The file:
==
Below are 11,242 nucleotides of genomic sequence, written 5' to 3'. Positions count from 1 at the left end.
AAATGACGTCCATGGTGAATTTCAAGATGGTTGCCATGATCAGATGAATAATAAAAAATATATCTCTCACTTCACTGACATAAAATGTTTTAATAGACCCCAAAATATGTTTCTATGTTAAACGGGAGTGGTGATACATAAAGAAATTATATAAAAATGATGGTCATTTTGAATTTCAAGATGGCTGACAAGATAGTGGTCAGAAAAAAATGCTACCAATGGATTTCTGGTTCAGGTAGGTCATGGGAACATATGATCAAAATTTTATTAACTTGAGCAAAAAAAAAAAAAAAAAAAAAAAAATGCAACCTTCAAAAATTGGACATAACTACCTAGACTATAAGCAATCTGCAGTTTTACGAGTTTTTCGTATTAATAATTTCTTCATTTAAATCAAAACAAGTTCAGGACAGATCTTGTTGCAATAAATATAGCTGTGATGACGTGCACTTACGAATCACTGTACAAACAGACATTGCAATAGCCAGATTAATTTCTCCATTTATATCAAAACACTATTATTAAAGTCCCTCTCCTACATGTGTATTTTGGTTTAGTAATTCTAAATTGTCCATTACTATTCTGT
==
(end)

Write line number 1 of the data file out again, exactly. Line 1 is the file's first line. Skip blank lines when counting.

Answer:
Below are 11,242 nucleotides of genomic sequence, written 5' to 3'. Positions count from 1 at the left end.